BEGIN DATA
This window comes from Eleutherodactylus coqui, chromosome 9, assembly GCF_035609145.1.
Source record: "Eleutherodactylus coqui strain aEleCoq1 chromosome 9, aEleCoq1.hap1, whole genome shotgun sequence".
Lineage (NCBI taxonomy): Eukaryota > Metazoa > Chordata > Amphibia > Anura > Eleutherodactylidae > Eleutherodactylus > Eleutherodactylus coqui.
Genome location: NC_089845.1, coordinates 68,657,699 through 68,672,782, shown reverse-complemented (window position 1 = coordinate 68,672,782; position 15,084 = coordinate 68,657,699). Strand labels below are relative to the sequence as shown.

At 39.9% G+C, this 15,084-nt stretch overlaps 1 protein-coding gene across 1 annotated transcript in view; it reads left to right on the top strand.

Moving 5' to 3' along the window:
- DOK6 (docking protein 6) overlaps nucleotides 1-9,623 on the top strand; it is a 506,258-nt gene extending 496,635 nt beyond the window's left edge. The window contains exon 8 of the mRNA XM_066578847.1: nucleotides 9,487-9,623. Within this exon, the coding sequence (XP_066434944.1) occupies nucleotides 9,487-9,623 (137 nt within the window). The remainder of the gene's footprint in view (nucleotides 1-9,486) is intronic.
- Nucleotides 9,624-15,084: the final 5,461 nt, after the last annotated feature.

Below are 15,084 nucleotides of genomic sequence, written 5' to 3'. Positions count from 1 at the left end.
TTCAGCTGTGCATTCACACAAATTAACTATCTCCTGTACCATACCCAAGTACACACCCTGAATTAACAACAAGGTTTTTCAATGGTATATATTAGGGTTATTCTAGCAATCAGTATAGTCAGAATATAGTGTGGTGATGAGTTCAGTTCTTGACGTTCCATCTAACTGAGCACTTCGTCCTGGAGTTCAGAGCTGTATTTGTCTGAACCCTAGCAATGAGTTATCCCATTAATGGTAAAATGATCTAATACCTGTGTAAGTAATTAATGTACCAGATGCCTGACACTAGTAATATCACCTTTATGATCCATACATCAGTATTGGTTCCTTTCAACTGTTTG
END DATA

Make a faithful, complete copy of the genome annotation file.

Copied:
This window comes from Eleutherodactylus coqui, chromosome 9, assembly GCF_035609145.1.
Source record: "Eleutherodactylus coqui strain aEleCoq1 chromosome 9, aEleCoq1.hap1, whole genome shotgun sequence".
Lineage (NCBI taxonomy): Eukaryota > Metazoa > Chordata > Amphibia > Anura > Eleutherodactylidae > Eleutherodactylus > Eleutherodactylus coqui.
Genome location: NC_089845.1, coordinates 68,657,699 through 68,672,782, shown reverse-complemented (window position 1 = coordinate 68,672,782; position 15,084 = coordinate 68,657,699). Strand labels below are relative to the sequence as shown.

At 39.9% G+C, this 15,084-nt stretch overlaps 1 protein-coding gene across 1 annotated transcript in view; it reads left to right on the top strand.

Moving 5' to 3' along the window:
- DOK6 (docking protein 6) overlaps nucleotides 1-9,623 on the top strand; it is a 506,258-nt gene extending 496,635 nt beyond the window's left edge. The window contains exon 8 of the mRNA XM_066578847.1: nucleotides 9,487-9,623. Within this exon, the coding sequence (XP_066434944.1) occupies nucleotides 9,487-9,623 (137 nt within the window). The remainder of the gene's footprint in view (nucleotides 1-9,486) is intronic.
- Nucleotides 9,624-15,084: the final 5,461 nt, after the last annotated feature.

Below are 15,084 nucleotides of genomic sequence, written 5' to 3'. Positions count from 1 at the left end.
TTCAGCTGTGCATTCACACAAATTAACTATCTCCTGTACCATACCCAAGTACACACCCTGAATTAACAACAAGGTTTTTCAATGGTATATATTAGGGTTATTCTAGCAATCAGTATAGTCAGAATATAGTGTGGTGATGAGTTCAGTTCTTGACGTTCCATCTAACTGAGCACTTCGTCCTGGAGTTCAGAGCTGTATTTGTCTGAACCCTAGCAATGAGTTATCCCATTAATGGTAAAATGATCTAATACCTGTGTAAGTAATTAATGTACCAGATGCCTGACACTAGTAATATCACCTTTATGATCCATACATCAGTATTGGTTCCTTTCAACTGTTTG